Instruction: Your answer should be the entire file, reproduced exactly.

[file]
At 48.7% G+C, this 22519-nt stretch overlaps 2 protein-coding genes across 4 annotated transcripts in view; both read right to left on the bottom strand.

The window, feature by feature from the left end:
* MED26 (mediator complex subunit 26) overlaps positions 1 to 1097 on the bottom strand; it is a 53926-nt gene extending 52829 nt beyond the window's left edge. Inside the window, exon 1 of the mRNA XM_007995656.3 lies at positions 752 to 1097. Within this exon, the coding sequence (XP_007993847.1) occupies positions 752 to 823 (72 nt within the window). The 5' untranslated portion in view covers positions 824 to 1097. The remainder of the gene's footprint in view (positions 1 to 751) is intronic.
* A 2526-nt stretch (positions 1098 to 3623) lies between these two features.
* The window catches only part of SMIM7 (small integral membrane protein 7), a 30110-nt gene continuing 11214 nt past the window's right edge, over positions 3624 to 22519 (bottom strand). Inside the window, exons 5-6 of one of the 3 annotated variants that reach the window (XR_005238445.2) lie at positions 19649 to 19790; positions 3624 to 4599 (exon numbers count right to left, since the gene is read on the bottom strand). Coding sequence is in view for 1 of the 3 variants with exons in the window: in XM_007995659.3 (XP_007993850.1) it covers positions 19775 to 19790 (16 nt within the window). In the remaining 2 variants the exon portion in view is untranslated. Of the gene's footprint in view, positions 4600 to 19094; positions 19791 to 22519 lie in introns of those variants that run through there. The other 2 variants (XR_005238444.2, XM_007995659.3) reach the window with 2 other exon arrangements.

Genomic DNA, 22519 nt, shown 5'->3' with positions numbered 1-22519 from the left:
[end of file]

At 48.7% G+C, this 22519-nt stretch overlaps 2 protein-coding genes across 4 annotated transcripts in view; both read right to left on the bottom strand.

The window, feature by feature from the left end:
* MED26 (mediator complex subunit 26) overlaps positions 1 to 1097 on the bottom strand; it is a 53926-nt gene extending 52829 nt beyond the window's left edge. Inside the window, exon 1 of the mRNA XM_007995656.3 lies at positions 752 to 1097. Within this exon, the coding sequence (XP_007993847.1) occupies positions 752 to 823 (72 nt within the window). The 5' untranslated portion in view covers positions 824 to 1097. The remainder of the gene's footprint in view (positions 1 to 751) is intronic.
* A 2526-nt stretch (positions 1098 to 3623) lies between these two features.
* The window catches only part of SMIM7 (small integral membrane protein 7), a 30110-nt gene continuing 11214 nt past the window's right edge, over positions 3624 to 22519 (bottom strand). Inside the window, exons 5-6 of one of the 3 annotated variants that reach the window (XR_005238445.2) lie at positions 19649 to 19790; positions 3624 to 4599 (exon numbers count right to left, since the gene is read on the bottom strand). Coding sequence is in view for 1 of the 3 variants with exons in the window: in XM_007995659.3 (XP_007993850.1) it covers positions 19775 to 19790 (16 nt within the window). In the remaining 2 variants the exon portion in view is untranslated. Of the gene's footprint in view, positions 4600 to 19094; positions 19791 to 22519 lie in introns of those variants that run through there. The other 2 variants (XR_005238444.2, XM_007995659.3) reach the window with 2 other exon arrangements.

Genomic DNA, 22519 nt, shown 5'->3' with positions numbered 1-22519 from the left: